Queen Elizabeth Theater, Vancouver – December 29, 2015.
Stripe’s story takes place in Russia at the turn of the 20th century, evoking imperial grandeur, drama and beauty – qualities captured well by classical ballet. That the dancers held the classical aesthetic so well, in light of the diverse styles of neoclassical ballet and contemporary choreographers in this company’s repertoire, shows they know the foundation of their craft.
The choreography holds no surprises and probably doesn’t test the dancers’ full physical capacity. In turn, the execution was clean and looked well-rehearsed, save for a few minor glitches that were masked by their lovely smiles and characterization.
The title role of Klara, performed by Alex Gibson, was expressive and clear, and her mime and characterization carried the narrative. In the second act, she reveals her expressiveness in dance too, and overall, a full, heartwarming performance.
The beautiful dance of the twelve Snowflakes is a highlight, and the first real dancing number that comes only at the end of the first act. Their footwork was clean and upper bodies carried nobly, without exaggeration, and made even more lovely by their romantic-styled tutus and subtly sparkling bodices. They seemed to be the same dancers in the eight Flowers of the second act, accompanied by four male Flower Cavaliers. Each of their numbers was delightful, dancing for us as if we were an audience in their imperial court. Adding to the effect was their uniformity that made for a clear presentation.
The segments which did require distinction, however, were lacking. The choreography of the Spanish Dance, performed by Heather Thomas and Jose Losada, suggested Spanish flair with rounded arms held behind, but the upper body mainly stayed upright in balletic style. Jennifer Gibson and Yukichi Hattori twirled ribbons in the Chinese Dance, and though they were light and energetic, the choreography’s footwork missed the opportunity to emphasize the piccolo’s lively whistle. Another point where the footwork didn’t quite work was in the Ballerina Doll of the first act, also portrayed by Jennifer Gibson, who rocked her upper body convincingly each time her arms locked into its positions, but the smooth and upright chaîné turns proved an uneven transition for the doll’s suggested mechanical construction. An exception was the moving Arabian Dance, performed by an enigmatic Reilley McKinlay, and her two male consorts Chris Kaiser and Gustavo Ribeiro. Her movements, smooth and articulate, seemed inseparable with the mysterious, low hum of the wind instruments.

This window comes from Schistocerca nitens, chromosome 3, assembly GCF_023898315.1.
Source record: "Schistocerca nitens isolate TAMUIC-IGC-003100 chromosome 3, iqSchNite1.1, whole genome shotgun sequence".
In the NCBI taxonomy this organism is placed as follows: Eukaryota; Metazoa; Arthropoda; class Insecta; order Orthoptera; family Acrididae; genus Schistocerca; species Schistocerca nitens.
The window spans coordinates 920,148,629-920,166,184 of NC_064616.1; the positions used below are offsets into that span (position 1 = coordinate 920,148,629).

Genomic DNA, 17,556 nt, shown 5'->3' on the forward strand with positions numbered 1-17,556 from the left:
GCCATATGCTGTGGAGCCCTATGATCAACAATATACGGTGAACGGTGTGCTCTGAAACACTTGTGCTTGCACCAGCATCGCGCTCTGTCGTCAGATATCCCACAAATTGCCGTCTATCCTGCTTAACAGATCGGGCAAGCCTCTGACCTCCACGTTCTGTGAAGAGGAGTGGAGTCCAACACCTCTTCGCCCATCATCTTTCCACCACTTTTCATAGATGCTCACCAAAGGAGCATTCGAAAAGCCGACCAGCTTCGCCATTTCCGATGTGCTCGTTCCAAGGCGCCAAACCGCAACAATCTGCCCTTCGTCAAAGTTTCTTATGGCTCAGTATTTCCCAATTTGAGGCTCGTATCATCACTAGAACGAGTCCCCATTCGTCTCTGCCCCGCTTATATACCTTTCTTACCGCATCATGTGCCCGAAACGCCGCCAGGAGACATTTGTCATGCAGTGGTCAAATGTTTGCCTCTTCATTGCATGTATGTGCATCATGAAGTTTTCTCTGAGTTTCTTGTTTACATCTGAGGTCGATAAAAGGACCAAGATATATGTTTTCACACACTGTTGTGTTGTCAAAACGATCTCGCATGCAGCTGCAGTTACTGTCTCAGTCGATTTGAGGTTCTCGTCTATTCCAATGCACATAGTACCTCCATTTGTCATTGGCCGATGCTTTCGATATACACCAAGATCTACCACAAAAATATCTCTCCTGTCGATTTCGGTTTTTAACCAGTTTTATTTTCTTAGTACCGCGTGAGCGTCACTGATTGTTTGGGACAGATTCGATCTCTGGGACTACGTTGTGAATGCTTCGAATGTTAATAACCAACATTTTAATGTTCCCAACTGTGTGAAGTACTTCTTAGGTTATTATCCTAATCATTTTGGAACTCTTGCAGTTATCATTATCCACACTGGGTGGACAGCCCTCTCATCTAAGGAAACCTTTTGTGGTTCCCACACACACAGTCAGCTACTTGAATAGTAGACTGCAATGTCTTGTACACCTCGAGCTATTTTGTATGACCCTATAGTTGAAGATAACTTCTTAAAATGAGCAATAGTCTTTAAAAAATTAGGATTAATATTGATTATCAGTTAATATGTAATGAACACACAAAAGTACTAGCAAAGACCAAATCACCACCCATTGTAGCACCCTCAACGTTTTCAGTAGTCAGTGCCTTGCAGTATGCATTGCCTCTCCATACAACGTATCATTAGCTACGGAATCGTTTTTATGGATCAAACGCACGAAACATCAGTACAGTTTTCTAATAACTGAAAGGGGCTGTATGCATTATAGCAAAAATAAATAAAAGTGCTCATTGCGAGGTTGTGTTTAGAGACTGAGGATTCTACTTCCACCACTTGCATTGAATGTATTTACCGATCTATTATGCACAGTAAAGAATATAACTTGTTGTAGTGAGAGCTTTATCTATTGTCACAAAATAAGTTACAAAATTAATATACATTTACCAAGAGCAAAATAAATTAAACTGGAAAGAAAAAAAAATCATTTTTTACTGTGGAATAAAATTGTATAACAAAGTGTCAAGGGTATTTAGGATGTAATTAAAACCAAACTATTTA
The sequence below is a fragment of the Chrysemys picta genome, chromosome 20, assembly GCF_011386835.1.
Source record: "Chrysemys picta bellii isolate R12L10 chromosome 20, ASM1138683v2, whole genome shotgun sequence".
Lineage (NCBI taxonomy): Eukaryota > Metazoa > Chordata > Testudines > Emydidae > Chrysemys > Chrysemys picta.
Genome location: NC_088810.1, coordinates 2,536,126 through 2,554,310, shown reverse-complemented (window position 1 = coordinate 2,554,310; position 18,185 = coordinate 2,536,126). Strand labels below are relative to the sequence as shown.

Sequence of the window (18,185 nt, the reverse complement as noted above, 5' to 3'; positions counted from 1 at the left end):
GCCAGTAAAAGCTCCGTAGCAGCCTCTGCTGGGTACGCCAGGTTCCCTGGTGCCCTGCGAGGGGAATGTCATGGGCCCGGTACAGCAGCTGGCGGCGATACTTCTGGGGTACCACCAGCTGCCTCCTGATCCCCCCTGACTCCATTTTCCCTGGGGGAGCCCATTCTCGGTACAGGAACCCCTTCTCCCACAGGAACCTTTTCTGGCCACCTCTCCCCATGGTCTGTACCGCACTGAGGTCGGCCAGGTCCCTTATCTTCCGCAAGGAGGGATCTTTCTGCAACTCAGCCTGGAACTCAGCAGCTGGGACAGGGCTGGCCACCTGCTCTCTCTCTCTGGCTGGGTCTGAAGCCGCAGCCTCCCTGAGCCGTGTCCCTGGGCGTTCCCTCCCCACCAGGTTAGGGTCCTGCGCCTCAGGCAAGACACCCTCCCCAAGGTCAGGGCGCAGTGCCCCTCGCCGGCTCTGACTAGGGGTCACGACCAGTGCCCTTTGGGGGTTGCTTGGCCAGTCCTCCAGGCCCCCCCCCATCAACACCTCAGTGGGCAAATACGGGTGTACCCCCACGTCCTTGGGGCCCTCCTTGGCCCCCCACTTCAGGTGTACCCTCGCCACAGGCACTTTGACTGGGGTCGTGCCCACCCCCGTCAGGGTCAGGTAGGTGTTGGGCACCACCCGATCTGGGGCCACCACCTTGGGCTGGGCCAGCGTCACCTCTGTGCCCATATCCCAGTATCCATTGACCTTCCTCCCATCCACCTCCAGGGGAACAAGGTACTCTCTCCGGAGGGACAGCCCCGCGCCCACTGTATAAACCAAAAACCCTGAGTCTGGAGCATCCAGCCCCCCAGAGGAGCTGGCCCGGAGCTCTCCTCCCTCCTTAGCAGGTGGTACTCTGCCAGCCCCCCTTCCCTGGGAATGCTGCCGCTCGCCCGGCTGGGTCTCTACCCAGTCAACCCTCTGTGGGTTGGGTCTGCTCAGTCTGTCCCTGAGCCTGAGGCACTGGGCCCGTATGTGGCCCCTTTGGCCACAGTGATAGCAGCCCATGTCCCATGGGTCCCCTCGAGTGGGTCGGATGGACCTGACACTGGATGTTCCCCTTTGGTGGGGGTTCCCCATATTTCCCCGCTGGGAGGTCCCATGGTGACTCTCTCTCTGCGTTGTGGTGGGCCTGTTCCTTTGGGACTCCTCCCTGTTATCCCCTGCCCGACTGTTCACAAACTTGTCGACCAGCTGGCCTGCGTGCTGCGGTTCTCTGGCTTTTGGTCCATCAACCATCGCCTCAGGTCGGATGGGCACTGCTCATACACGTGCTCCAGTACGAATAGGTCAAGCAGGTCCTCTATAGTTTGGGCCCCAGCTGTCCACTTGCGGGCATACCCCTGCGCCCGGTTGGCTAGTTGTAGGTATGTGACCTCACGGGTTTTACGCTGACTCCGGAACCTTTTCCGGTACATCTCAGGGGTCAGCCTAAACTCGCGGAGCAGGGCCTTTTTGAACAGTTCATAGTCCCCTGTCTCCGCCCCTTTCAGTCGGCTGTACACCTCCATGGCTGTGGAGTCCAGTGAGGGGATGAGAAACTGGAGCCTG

The Sugar Plum Fairy, performed by Luna Sasaki, brought grandeur to the show. Her feet moved briskly while letting her arms float to the softer notes of the music. She was spot-on with the music, yet never rushed, even finding moments to prolong the extension of her legs or the arch her upper body. Her expressive, clean performance is also a compliment to Her Cavalier, Garrett Groat, who supported her well in the pas de deuxs.
Not only dance, but The Nutcracker needs an amount of theatricality to carry the narrative. Here, the company shows its talent for mime and caricature. The party scene was particularly animated by the characters depicted by all the performers, including the children, and especially Eli Barnes as the Grandfather and Natalie Chiu as his Babushka. Along with the fanciful and well-appointed costumes, the stage was never short of visual delights (costume and set design by Zack Brown). However, the set panels that framed the stage left little room for a growing Christmas tree, and throughout, the feeling that the performers would welcome a larger stage.
The performance was accompanied well by the Vancouver Symphony Orchestra.